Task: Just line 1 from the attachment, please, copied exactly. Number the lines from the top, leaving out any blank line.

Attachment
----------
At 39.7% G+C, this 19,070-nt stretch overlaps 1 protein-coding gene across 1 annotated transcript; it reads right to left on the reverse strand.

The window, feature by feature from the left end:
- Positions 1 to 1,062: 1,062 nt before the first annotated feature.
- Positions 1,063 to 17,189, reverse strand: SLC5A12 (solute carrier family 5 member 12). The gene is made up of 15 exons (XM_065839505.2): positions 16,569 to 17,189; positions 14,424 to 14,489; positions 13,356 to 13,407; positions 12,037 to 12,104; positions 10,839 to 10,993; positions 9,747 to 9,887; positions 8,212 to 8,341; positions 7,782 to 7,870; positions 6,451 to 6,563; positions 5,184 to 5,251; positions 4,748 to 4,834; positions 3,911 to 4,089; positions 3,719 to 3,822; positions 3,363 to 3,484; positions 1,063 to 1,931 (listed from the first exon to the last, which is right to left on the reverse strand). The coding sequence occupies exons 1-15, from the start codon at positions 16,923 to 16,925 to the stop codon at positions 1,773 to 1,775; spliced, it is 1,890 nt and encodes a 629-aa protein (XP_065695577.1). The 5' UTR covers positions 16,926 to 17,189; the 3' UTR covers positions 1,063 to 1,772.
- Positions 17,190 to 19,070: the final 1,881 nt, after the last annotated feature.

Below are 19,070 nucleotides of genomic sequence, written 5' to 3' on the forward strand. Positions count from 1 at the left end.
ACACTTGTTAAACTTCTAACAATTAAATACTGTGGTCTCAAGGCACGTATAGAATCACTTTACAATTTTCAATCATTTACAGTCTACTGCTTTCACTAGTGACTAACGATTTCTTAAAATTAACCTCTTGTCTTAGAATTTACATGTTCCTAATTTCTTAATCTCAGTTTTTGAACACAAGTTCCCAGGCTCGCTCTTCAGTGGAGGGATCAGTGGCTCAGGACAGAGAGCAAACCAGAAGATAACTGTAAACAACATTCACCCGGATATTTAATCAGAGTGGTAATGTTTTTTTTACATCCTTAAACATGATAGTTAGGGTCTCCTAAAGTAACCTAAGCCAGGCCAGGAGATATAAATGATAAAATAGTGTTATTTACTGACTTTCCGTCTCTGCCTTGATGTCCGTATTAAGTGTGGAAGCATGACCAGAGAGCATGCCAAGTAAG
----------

At 39.7% G+C, this 19,070-nt stretch overlaps 1 protein-coding gene across 1 annotated transcript; it reads right to left on the reverse strand.